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A rational representation $(G,V)$ of a complex reductive linear algebraic group is called multiplicity-free if the decomposition of $\mathbb C[V]$ into irreducible $G$-modules contains each irreducible $G$-module with multiplicity at most one. Part of the importance of such representations lies in the fact that they serve to explain several phenomena in invariant theory and harmonic analysis (e.g. Peter-Weyl theorem).

There are several different characterizations of multiplicity free representations, among them: any Borel subgroup has an open (dense) orbit; the principal orbits of a compact real form are coisotropic submanifolds with respect to an invariant (real) symplectic structure.

If $(G,V)$ is multiplicity free then $G$ has finitely many orbits in $V$. In particular, it is visible in the sense that $V$ has finitely many nilpotent orbits, and hence the multiplicity of any nonzero weight is at most one, see Kac, V. G. Some remarks on nilpotent orbits. J. Algebra 64 (1980), no. 1, 190–213.

It is apparent from the classification of (indecomposable) multiplicity free representations that they are weight multiplicity free, namely, the multiplicity of any weight is at most one. Is there a direct proof of this fact?

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    $\begingroup$ Have you looked at Roger Howe's Schur lectures? I don't have a copy close at hand, but he discusses the relations berween MF, WMF and skew-multiplicity free properties. $\endgroup$ – Victor Protsak Aug 23 '16 at 19:47
  • $\begingroup$ Victor: Thanks for the tip. I found his lecture notes and indeed he proves that skew MF implies WMF by a rather elementary argument, but apparently the argument cannot be so easily adapted. $\endgroup$ – Claudio Gorodski Aug 23 '16 at 20:42
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It is a theorem of Brion and, independently, of Vinberg that varieties with an open $B$-orbit (a.k.a. spherical varieties) have in fact only finitely many orbits. A shorter argument is due to Matsuki (see his ICM talk) and independently (using the same idea) by me (On the set of orbits $\ldots$). Thus multiplicity free spaces are visible. Kac implies that all non-zero weights have multiplicity one. On the other hand, the map from the zero weight space to the quotient $V/\!\!/ G$ is always finite (see e.g. Luna "Adherence d'orbites"). The latter is a point. So the zero-weight space of a multiplicity free space is in fact zero.

Edit 1: I realize that my reference to Adherance is over-kill in this situation but Dadok-Kac is so, as well, since it uses Hilbert-Mumford. There is an easier classical argument, probably due to either Rosenlicht or Borel.

Claim: Let $X$ be an affine $G$-variety and $x\in X^T$. Then $Gx$ is closed in $X$.

Proof: The key observation is due to Rosenlicht, saying that any orbit of a unipotent group on an affine variety is closed. Let $B=TU\subseteq G$ be a Borel. Then $Ux$ is closed. But then also $Bx=TUx=UTx=Ux$ is closed. The morphism $\phi:G\times^BBx\to X$ is proper since it factors through the closed immersion $G\times^BBx\hookrightarrow G/B\times X:[g,bx]\mapsto (gB,gbx)$ and the proper projection $G/B\times X\to X$. Thus $Gx={\rm image}(\phi)$ is closed.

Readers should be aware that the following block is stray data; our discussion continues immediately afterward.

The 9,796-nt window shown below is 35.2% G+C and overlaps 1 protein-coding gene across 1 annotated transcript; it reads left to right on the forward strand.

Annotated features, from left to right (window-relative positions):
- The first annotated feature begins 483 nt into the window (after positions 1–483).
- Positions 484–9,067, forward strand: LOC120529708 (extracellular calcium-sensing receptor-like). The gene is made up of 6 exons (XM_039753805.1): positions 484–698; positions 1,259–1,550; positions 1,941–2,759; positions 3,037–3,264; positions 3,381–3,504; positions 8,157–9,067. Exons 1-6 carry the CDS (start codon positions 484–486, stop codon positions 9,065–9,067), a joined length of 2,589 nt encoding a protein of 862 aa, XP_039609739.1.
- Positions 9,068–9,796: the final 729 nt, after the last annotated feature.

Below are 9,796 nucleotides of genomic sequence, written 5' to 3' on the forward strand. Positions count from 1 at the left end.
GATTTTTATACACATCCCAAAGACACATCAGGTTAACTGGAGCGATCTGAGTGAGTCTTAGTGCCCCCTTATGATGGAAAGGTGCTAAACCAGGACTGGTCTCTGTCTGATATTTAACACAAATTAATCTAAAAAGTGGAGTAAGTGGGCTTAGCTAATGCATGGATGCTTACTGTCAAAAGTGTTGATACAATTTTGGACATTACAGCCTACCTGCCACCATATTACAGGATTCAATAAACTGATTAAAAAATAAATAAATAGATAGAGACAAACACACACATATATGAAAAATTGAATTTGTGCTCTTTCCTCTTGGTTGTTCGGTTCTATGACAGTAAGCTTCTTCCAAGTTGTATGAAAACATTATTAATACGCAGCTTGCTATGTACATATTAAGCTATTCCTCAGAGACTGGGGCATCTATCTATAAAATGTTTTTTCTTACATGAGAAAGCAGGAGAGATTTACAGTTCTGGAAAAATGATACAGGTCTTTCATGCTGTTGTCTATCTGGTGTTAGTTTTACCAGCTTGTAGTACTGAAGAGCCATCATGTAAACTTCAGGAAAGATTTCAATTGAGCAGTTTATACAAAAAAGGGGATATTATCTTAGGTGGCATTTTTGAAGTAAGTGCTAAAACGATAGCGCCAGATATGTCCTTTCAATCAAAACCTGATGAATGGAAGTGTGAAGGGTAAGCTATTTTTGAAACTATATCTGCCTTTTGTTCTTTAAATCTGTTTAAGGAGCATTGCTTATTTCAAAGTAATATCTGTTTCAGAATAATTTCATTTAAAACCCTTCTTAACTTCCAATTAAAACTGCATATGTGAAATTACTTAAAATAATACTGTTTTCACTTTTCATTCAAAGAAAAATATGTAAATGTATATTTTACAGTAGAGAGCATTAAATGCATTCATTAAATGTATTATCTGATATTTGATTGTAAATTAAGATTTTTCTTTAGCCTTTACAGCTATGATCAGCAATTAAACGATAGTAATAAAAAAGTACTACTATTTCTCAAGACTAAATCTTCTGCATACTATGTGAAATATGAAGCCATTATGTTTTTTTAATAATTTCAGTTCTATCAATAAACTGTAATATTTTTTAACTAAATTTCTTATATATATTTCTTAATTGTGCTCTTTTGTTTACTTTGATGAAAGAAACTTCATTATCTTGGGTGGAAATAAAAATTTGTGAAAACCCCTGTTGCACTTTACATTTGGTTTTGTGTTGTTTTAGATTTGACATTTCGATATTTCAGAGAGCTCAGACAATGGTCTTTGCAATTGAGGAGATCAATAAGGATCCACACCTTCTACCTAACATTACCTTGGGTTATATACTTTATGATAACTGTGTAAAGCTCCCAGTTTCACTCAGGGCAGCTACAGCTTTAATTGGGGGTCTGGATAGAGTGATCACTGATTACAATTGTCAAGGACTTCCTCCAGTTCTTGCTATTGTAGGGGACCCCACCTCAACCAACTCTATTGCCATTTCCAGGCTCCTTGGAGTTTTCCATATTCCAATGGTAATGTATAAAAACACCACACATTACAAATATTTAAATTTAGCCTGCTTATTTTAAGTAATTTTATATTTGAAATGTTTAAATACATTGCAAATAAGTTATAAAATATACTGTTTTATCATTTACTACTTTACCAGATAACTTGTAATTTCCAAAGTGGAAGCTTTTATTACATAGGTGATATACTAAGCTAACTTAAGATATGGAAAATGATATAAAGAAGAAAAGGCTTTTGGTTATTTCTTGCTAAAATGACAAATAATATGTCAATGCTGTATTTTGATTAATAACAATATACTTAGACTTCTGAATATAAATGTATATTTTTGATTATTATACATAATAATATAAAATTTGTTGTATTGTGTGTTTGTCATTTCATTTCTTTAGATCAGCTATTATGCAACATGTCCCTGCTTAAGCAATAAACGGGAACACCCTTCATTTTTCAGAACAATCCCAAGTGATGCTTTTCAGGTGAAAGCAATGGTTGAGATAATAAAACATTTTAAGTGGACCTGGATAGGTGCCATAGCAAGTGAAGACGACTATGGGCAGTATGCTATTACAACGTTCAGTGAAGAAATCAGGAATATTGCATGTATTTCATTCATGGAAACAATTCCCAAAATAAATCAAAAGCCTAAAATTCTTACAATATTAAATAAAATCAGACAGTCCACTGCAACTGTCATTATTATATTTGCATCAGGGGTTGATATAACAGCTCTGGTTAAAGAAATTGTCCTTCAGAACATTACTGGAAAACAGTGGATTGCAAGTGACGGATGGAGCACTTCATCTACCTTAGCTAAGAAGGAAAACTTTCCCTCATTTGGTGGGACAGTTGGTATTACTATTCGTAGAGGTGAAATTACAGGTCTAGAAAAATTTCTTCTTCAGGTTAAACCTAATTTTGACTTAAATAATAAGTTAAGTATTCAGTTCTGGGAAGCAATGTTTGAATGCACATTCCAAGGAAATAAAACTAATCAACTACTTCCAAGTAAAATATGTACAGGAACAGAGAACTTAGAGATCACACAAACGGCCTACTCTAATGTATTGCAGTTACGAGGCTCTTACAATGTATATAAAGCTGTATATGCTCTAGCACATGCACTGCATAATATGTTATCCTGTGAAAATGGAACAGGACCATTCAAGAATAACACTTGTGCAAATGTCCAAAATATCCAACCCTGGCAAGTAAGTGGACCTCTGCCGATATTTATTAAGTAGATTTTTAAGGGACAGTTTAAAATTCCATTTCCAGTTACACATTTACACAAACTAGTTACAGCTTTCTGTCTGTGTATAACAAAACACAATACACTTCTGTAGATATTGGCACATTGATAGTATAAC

Edit 2: I have erased a previous alternative proof since I couldn't recall all details. I do remember now. So it is possible to prove weight multiplicity freeness from the Local Structure Theorem (Brion-Luna-Vust) using the line of reasoning in my survey Some remarks on multiplicity free spaces.

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  • $\begingroup$ Dear Prof. Knop: many thanks for your answer. I realize that Prop. 1.2 in the Dadok-Kac paper on polar representations can also be used to deduce that the $G$-orbits through elements in the zero weight space are closed. $\endgroup$ – Claudio Gorodski Aug 24 '16 at 1:27
  • $\begingroup$ Thanks again for further comments. It follows that multiplicity free symplectic representations of the form $(T^1G,V\oplus V^*)$ (in the sense $\endgroup$ – Claudio Gorodski Aug 24 '16 at 16:46
  • $\begingroup$ Thanks again for further comments. It follows that multiplicity free symplectic representations of the form $(T^1G,V\oplus V^*)$ (of type 2 in the sense of your J. Algebra paper) are also weight multiplicity free since the center separates weights of $V$ from weights of $V^*$. As for irreducible MFSR (type 1), would you use the symplectic version of the local structure theorem to prove weight multiplicity freeness? $\endgroup$ – Claudio Gorodski Aug 24 '16 at 16:56
  • $\begingroup$ Good question. It seems that the LST-proof of weight multiplicity freeness carries almost verbatim over to symplectic representations. So yes, a symplectic representation which is multiplicity free in the symplectic sense is weight multiplicity free with trivial 0-weight space. I included the argument from Edit 2 in my "Some remarks" paper on my homepage. So it is no longer the same as the printed version (well, hasn't been for a while). $\endgroup$ – Friedrich Knop Aug 24 '16 at 17:34
  • $\begingroup$ It seems $Sp_{2m}$ acting diagonally on $\mathbb C^{2m}\oplus\mathbb C^{2m}$ with $m\geq1$ is a multiplicity free symplectic representation which is not weight multiplicity free. It becomes WMF after saturation. $\endgroup$ – Claudio Gorodski Sep 16 '16 at 19:10

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